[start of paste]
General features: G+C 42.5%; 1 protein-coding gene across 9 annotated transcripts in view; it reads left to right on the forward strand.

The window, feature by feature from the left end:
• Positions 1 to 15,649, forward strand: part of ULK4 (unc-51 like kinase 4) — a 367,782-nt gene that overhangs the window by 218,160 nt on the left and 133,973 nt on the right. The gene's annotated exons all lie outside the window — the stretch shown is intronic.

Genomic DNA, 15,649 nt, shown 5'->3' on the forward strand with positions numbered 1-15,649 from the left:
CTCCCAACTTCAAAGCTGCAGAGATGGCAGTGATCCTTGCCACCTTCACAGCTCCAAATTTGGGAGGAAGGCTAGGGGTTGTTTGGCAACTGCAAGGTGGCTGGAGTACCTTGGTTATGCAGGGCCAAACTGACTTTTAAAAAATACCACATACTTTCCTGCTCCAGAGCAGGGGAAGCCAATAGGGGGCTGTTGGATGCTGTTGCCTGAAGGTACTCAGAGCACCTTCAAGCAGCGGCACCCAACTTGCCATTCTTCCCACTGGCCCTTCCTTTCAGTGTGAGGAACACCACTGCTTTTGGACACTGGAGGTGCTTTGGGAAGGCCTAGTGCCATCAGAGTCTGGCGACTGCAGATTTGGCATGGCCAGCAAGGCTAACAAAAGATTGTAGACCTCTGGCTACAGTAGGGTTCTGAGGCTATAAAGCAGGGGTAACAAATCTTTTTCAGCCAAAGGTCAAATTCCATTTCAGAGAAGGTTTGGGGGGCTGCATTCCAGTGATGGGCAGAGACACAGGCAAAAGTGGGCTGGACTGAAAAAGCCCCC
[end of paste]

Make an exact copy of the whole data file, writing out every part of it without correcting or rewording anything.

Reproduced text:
General features: G+C 42.5%; 1 protein-coding gene across 9 annotated transcripts in view; it reads left to right on the forward strand.

The window, feature by feature from the left end:
• Positions 1 to 15,649, forward strand: part of ULK4 (unc-51 like kinase 4) — a 367,782-nt gene that overhangs the window by 218,160 nt on the left and 133,973 nt on the right. The gene's annotated exons all lie outside the window — the stretch shown is intronic.

Genomic DNA, 15,649 nt, shown 5'->3' on the forward strand with positions numbered 1-15,649 from the left:
CTCCCAACTTCAAAGCTGCAGAGATGGCAGTGATCCTTGCCACCTTCACAGCTCCAAATTTGGGAGGAAGGCTAGGGGTTGTTTGGCAACTGCAAGGTGGCTGGAGTACCTTGGTTATGCAGGGCCAAACTGACTTTTAAAAAATACCACATACTTTCCTGCTCCAGAGCAGGGGAAGCCAATAGGGGGCTGTTGGATGCTGTTGCCTGAAGGTACTCAGAGCACCTTCAAGCAGCGGCACCCAACTTGCCATTCTTCCCACTGGCCCTTCCTTTCAGTGTGAGGAACACCACTGCTTTTGGACACTGGAGGTGCTTTGGGAAGGCCTAGTGCCATCAGAGTCTGGCGACTGCAGATTTGGCATGGCCAGCAAGGCTAACAAAAGATTGTAGACCTCTGGCTACAGTAGGGTTCTGAGGCTATAAAGCAGGGGTAACAAATCTTTTTCAGCCAAAGGTCAAATTCCATTTCAGAGAAGGTTTGGGGGGCTGCATTCCAGTGATGGGCAGAGACACAGGCAAAAGTGGGCTGGACTGAAAAAGCCCCC